India // Kerala //


The only place you can be almost guaranteed a glimpse of theyyem is the village of PARASSINIKADAVU, 20km north of Kannur, beside the River Valapatanam, where the head priest, or madayan, of the Parassini Madammpura temple performs twice a day during winter (6.30–8.30am & 5.45–8.30pm) before assembled worshippers. Elaborately dressed and accompanied by a traditional drum group, he becomes possessed by the temple’s presiding deity – Lord Muthappan, Shiva, in the form of a kiratha, or hunter – and enacts a series of complex offerings. The two-hour ceremony culminates when the priest/deity dances forward to bless individual members of the congregation. Even by Keralan standards, it is an extraordinary spectacle, and well worth taking time out of a journey along the coast for.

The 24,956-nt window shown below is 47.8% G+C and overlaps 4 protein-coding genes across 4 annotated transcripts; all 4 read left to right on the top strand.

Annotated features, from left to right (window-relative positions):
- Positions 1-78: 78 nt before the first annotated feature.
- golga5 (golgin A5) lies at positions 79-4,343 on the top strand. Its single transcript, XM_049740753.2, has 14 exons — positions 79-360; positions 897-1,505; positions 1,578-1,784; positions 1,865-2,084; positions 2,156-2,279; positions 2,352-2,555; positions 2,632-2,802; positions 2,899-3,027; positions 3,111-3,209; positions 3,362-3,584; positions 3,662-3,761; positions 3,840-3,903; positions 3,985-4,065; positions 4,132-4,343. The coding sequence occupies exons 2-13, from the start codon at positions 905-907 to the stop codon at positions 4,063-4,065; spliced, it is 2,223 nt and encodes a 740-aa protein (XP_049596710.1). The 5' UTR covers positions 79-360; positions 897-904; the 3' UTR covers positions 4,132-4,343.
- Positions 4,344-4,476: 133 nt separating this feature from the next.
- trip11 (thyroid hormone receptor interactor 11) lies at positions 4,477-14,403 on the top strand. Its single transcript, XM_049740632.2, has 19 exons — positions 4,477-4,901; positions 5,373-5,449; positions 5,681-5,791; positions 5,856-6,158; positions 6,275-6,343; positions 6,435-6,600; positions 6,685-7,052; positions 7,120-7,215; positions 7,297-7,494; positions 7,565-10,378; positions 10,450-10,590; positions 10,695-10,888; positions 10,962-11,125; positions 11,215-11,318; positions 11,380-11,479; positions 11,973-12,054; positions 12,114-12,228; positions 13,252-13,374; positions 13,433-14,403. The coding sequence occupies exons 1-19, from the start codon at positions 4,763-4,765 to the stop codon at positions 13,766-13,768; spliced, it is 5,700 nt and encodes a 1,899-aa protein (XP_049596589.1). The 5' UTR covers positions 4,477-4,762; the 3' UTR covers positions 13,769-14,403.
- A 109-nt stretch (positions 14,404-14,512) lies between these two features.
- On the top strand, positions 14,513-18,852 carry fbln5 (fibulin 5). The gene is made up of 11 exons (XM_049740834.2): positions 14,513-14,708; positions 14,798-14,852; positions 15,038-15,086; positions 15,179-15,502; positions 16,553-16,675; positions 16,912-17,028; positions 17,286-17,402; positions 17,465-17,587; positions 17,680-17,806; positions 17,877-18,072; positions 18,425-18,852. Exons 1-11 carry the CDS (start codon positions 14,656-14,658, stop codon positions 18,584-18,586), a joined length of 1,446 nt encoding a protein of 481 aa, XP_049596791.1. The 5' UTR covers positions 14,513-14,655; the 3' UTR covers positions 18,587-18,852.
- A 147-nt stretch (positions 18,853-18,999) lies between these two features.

Regular local buses leave Kannur for Parassinikadavu from around 7am, dropping passengers at the top of the village. If you want to get here in time for the earliest theyyem, however, you’ll have to splash out on one of the Ambassador taxis that line up outside Kannur bus stand (around Rs400 return). Cabbies sleep in their cars, so you can arrange the trip on the spot by waking one up; taxis may also be arranged through most hotels. Either way, you’ll have to leave around 4.30am. Alternatively, stay in the conveniently located Thai Resort (t 0497/278 4242; Rs1201–2000) 80m from the temple. Shaded by coconut trees, seven circular stone cottages are dotted around a well-kept garden, with cool, comfortable rooms.